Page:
Having code which may be immediately executed overrides all other
    considerations. How would the user KNOW that this is complete
    snippet? How would they know the version of Perl it runs under? How
    would they know what @ARGV and command-line options are required?

    Perl culture is very strongly intertwined with the command-line
    culture. If somebody cannot see that ""-delimiters are used, and does
    not know about shell quoting semantic variability, I do not care if I
    lose this person's attention in the discussion.

    > To test this, the reader can store it in a
    > one-line file or use the shell with appropriate quotes.


    But she, most probably, won't.

    > Besides, if you aren't constrained to one line by the deficiencies of
    > your shell, you can make the code a bit more readable:
    >
    > sub f{
    > for(1..3) {
    > print $_++
    > }
    > }
    >
    > f;
    > print q(==);
    > f


    Since I (and many readers) am, this does not matter much, right?

    Yours,
    Ilya
    Ilya Zakharevich, Jan 29, 2010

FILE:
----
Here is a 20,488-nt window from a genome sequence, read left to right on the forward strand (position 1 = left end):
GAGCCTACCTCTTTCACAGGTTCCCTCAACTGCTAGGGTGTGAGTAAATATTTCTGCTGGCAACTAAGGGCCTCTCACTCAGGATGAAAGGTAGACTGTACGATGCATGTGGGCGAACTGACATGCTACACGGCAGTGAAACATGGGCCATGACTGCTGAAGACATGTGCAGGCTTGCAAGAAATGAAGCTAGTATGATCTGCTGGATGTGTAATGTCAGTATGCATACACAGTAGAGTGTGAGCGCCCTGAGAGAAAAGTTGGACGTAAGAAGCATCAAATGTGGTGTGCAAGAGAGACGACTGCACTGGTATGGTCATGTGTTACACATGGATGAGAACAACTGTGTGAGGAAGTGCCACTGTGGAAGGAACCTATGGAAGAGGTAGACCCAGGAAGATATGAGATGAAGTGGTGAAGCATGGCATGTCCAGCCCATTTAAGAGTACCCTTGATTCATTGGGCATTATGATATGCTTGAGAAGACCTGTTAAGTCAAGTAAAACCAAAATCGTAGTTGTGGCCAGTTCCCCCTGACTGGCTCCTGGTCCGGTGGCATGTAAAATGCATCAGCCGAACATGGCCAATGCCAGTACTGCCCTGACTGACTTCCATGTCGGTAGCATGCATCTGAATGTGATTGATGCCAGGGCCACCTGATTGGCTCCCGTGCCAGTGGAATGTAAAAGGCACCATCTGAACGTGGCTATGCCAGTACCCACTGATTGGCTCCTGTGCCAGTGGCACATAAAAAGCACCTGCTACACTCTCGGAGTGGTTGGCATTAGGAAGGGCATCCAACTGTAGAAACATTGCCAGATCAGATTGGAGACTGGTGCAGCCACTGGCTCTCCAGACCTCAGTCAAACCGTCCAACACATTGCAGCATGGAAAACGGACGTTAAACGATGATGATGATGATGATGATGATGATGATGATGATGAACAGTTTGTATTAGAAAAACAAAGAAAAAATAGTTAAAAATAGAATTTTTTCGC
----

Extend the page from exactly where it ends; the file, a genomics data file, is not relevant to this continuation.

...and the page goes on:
#10
  11. On 2010-01-29 17:30, Ilya Zakharevich <> wrote:
    > Having code which may be immediately executed overrides all other
    > considerations.


    No.

    hp
    Peter J. Holzer, Jan 29, 2010
    #11
  12. Dr.Ruud

    Steve C Guest

    John Bokma wrote:
    > Steve C <> writes:
    >
    >> Dr.Ruud wrote:
    >>> Should C<++$_ for -1..1> croak?
    >>>
    >>> Or is it better to leave it as it is?
    >>>
    >>>
    >>>
    >>> $ perl -wle'++$_ for 1..1'
    >>>
    >>>
    >>> $ perl -wle'++$_ for 1'
    >>> Modification of a read-only value attempted at -e line 1.

    >> for implicitly aliases $_ to the constant 1, which cannot be
    >> incremented.

    >
    > Note that there are two examples and only the last one complains about a
    > modification of ro value.
    >


    perlop says:
    "In the current implementation, no temporary array is created when the
    range operator is used as the expression in "foreach" loops"

    I assume that to mean that in the first case $_ is being set to an lvalue
    by the loop code rather than aliased to a constant in a list.